Another blow for Tesco as sales slide 2.2%

Chief exec Philip Clarke is blaming the horsemeat scandal and falling sales in consumer electronics - but the problem could be more endemic...

by Emma Haslett
Last Updated: 28 Nov 2013

Could this be the beginning of the end of the Tescopoly? The supermarket has published another less-than-positive set of results, showing that like-for-like sales excluding petrol and VAT during the three months to the end of May have dropped by 2.2%. That drop is driven, reckons chief exec Philip Clarke, by a fall in non-food sales and sales of chilled food as consumers got a bit ‘ick’ about ready meals following the horsemeat scandal.

It’s disappointing but not unexpected: in April, it announced that pre-tax profits for 2012 had dropped by a pretty impressive 51%, from £4bn to £1.96bn, thanks to, among other things, its £1.2bn exit from its US business, Fresh & Easy.  
Nevertheless, the detailed report makes for grim reading: in the UK, like-for-like sales excluding VAT and petrol dropped by 1%, down from a 0.5% growth in the previous quarter. In Asia and Europe, like-for-like sales dropped by 3.8% and 5.5% respectively.

To be fair to Tesco, nothing’s easy for retailers at the moment. A report by the British Retail Consortium this morning shows that shop prices fell for the first time in three and a half years during May, meaning conditions on the high street are getting harder.

But for things to go this wrong at the UK’s largest retailer – and the world’s third-largest supermarket group – suggests it’s more than just the economy having an impact. Having invested £1bn on recruiting extra staff, relaunching its own-label products and changing the look of its stores, it still doesn’t seem to be able to claw its way out of the quagmire.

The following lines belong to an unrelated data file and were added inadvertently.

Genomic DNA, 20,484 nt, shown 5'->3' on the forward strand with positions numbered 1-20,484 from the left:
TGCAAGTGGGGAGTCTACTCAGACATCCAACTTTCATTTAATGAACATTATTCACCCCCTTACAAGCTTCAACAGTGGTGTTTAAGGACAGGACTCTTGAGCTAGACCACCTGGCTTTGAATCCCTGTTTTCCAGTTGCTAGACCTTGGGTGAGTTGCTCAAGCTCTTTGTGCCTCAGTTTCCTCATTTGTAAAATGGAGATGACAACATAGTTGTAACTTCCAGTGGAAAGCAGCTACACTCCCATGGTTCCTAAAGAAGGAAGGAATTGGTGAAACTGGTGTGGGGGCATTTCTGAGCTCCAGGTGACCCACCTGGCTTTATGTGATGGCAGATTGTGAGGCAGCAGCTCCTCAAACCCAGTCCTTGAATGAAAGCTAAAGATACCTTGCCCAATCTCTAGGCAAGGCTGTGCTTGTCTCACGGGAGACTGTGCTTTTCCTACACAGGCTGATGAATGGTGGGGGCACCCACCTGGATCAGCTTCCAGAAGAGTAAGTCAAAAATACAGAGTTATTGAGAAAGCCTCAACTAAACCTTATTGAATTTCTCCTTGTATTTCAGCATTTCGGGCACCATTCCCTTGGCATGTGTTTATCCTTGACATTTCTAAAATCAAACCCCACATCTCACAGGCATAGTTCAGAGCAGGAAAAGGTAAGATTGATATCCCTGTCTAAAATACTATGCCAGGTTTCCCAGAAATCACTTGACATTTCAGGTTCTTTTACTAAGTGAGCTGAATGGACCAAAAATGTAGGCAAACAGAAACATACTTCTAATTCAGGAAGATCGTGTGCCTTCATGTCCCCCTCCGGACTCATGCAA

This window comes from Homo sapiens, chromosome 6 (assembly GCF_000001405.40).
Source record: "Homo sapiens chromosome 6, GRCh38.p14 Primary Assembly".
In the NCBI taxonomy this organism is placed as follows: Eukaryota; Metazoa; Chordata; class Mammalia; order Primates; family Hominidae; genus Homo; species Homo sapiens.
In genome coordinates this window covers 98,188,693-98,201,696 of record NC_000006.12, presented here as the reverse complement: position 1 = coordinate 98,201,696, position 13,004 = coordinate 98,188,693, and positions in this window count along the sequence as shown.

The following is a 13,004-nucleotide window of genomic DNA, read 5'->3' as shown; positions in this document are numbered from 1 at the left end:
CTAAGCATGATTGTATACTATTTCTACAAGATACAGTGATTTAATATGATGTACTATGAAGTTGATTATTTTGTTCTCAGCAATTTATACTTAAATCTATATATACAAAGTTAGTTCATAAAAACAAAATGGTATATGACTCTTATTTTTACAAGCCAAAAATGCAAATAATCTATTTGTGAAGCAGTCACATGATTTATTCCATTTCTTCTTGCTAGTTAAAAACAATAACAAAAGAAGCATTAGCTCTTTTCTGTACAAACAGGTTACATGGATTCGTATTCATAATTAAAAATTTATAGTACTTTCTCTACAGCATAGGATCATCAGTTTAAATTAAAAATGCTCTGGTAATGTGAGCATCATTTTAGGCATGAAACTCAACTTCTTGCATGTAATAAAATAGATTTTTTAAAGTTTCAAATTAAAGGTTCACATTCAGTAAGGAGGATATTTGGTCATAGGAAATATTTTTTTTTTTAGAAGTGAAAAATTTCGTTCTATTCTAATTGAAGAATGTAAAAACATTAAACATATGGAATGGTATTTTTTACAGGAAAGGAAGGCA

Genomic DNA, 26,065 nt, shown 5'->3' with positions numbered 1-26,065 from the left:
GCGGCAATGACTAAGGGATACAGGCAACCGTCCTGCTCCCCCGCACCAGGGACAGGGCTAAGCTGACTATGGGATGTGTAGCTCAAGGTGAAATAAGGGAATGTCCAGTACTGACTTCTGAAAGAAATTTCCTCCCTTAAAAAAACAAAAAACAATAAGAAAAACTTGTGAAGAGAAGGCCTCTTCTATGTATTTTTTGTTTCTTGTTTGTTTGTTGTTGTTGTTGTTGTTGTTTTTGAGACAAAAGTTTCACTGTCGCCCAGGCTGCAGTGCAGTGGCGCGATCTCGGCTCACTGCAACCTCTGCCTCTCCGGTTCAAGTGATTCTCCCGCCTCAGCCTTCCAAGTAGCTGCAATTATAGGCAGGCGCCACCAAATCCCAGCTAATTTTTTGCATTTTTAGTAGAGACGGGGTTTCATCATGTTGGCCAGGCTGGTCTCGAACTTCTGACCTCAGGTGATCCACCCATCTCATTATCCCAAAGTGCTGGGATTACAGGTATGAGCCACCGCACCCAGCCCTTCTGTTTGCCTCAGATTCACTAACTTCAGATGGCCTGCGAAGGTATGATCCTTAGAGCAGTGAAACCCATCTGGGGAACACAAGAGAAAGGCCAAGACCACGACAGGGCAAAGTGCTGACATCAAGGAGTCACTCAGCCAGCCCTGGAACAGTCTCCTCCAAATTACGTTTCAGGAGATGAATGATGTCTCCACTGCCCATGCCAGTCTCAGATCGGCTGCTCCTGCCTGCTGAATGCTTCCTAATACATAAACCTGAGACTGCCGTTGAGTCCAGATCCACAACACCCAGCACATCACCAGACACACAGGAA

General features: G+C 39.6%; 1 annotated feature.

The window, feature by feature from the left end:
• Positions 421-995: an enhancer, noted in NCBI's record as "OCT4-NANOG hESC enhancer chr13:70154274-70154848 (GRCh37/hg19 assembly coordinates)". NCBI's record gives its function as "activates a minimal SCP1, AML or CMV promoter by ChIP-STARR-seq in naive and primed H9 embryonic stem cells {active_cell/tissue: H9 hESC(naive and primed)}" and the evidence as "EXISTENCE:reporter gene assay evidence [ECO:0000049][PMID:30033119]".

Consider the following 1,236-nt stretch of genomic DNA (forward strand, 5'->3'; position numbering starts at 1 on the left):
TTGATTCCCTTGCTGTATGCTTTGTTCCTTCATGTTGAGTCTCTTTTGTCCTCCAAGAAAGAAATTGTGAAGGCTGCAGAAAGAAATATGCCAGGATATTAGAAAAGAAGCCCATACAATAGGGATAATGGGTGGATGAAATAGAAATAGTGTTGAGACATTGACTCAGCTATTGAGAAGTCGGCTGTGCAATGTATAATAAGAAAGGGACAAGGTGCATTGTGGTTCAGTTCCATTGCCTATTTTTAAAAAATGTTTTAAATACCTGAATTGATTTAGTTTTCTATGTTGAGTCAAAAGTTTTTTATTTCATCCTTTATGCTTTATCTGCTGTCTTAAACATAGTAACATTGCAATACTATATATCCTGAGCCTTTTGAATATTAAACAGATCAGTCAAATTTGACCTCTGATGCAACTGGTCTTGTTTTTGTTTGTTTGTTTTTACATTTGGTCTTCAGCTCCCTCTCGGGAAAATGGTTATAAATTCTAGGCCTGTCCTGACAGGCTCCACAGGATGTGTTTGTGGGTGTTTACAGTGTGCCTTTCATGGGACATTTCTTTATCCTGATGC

So what needs to change? In Tesco’s statement this morning, chief exec Philip Clarke (who is, incidentally, this month’s MT cover star) suggests Tesco has ‘a ‘disproportionate exposure’ to consumer electronics. The business, he says, needs to shift ‘from low-margin, low-growth categories’ like electronics to ‘higher-margin, higher-growth categories’. In the next few months, Tesco will launch a ‘new core range of general merchandise’ – that’s anything you can buy instore which isn’t food. A spokesperson hinted to MT this morning that that might mean extra space given over to Tesco’s F&F clothing range.

Of course, this all needs to be put into perspective: given what’s going on elsewhere in the economy, a 1% fall in sales isn’t the end of the world, particularly for a retailer as big as Tesco. Clarke, though, is going to need his wits about him: since his predecessor Sir Terry Leahy’s departure, things at the supermarket seem to have begun to slide. As the figures get worse, it’s going to become increasingly difficult for him to prove himself.  

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